February 06, 2023
The accident at TEPCO’s Fukushima Daiichi Nuclear Power Plant has spread an enormous amount of radioactive materials. Contaminated soil from the decontamination process in Fukushima Prefecture was delivered to an interim storage facility built by crushing farmland, forests, and residential areas in the towns of Futaba and Okuma. Nearly eight years have passed since operations began. The delivery, processing, and storage of the contaminated soil is now in its final stages, and the processing plants are being dismantled one after another, and hills made of the contaminated soil are appearing in various places. (Takeshi Yamakawa and Natsuko Katayama)

The accident at the Fukushima Daiichi Nuclear Power Plant of Tokyo Electric Power Company (TEPCO) has spread an enormous amount of radioactive materials. Contaminated soil and other materials were stripped and collected from all over Fukushima prefecture into an interim storage facility built near the plant. The 1,600 hectares of land is turning into hills of contaminated soil. See the latest situation here.

A group of facilities on the Okuma side. Storage facilities, which look like open-pit mines, are being filled with contaminated soil one after another.

Futaba Town side. This side still has storage capacity. In the back is the Fukushima Daiichi Nuclear Power Plant.

Treatment plant. Large sandbags filled with contaminated soil are broken and sifted. Stones and roots are removed.

Contaminated soil, which has been cleaned by the addition of a moisture-absorbing amendment, is transported by conveyor to a storage pit. Heavy equipment levels the soil.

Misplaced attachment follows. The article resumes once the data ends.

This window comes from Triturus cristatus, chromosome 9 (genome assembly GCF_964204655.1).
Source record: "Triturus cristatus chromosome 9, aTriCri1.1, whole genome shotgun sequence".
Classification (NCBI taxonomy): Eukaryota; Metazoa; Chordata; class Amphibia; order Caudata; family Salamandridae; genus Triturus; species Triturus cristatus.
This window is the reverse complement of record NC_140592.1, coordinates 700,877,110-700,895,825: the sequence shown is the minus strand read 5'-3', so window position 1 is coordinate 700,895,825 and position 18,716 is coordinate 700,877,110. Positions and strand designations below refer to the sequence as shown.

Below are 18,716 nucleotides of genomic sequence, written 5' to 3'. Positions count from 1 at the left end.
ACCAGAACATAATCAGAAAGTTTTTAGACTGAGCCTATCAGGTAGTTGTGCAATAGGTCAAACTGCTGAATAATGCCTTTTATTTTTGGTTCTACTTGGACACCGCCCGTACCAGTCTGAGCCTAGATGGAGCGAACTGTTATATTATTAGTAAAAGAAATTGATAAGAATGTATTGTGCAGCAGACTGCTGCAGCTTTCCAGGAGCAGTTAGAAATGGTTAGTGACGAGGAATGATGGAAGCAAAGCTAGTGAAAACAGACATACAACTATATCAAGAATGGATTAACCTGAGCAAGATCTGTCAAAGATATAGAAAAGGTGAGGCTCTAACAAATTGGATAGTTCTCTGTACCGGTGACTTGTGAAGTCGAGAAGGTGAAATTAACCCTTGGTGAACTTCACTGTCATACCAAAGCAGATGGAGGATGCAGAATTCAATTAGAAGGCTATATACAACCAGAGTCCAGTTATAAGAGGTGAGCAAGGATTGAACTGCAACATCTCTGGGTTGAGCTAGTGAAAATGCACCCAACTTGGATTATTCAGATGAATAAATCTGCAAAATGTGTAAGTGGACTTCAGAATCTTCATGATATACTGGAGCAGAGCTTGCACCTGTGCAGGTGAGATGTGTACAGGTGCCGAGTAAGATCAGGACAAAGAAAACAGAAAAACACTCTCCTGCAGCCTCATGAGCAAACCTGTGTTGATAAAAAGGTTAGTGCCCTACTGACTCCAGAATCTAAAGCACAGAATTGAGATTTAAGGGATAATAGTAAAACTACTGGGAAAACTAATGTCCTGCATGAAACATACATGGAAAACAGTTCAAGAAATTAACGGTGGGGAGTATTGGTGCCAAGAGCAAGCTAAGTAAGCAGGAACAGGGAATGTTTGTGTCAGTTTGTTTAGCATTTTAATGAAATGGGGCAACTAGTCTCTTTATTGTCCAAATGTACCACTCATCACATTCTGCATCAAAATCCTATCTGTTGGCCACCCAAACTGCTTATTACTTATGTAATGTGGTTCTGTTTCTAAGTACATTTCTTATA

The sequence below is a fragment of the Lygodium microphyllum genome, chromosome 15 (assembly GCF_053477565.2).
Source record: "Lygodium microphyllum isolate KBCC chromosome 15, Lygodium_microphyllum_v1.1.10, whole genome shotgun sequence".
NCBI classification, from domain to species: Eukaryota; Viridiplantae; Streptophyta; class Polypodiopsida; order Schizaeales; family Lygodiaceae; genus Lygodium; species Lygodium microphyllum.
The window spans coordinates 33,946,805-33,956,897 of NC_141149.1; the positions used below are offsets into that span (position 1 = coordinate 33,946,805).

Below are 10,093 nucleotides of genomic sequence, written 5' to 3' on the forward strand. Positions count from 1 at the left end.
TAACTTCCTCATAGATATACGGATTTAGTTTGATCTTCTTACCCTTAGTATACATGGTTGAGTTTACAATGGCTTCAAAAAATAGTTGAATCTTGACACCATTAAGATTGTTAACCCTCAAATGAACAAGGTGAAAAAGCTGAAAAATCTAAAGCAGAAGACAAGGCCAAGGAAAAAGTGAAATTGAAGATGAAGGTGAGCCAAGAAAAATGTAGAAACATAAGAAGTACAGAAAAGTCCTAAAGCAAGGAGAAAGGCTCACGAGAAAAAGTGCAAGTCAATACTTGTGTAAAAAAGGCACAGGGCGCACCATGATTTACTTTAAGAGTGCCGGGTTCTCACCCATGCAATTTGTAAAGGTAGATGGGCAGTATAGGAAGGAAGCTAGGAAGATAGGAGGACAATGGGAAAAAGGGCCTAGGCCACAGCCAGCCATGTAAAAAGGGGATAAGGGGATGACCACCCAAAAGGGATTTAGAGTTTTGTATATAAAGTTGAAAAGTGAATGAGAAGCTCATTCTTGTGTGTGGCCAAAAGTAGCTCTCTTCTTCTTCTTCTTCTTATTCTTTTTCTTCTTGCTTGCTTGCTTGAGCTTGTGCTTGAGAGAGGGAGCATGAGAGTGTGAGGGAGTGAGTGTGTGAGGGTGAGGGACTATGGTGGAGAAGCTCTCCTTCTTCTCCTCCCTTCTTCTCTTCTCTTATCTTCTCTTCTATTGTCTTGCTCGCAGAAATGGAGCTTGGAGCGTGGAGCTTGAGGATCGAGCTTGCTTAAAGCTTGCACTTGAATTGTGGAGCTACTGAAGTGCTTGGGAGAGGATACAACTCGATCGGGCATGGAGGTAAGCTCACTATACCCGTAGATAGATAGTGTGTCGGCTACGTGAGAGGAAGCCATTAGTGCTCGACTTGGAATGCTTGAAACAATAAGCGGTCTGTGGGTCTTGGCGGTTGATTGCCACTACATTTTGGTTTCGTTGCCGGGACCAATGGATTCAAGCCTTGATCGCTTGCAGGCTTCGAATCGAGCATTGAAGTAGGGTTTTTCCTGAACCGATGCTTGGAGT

The storage facilities are all huge. On the right side is the area where the storage continues. On the left side, contaminated soil has been piled up to 5 meters underground and 10 meters above the ground, and the soil has been shielded, covered, and covered with grass seeds to keep the soil in place. When the site reaches capacity, hills like this will appear in various locations.

On the Futaba Town side, there is a huge volume reduction and storage facility for highly contaminated materials. Roots and branches are also generated in large quantities during decontamination. They are burned at temporary incineration plants in various locations, and the ashes are burned at this facility at a high temperature of about 1,700 degrees Celsius. Radioactivity-enriched dust (around 300,000 becquerels per 1,000,000 tons) is packed in steel containers and stored in a dedicated facility.

Within the volume reduction facility is an incinerator that reduces the volume of ash. The ash is burned at 1,700 degrees Celsius.

Highly concentrated (about 300,000 becquerels/kg) dust separated from the burned ash is stored for a long time in this way.

Contaminated soil treatment plants that have finished processing are being dismantled, sorted into smaller pieces, and sold as scrap iron.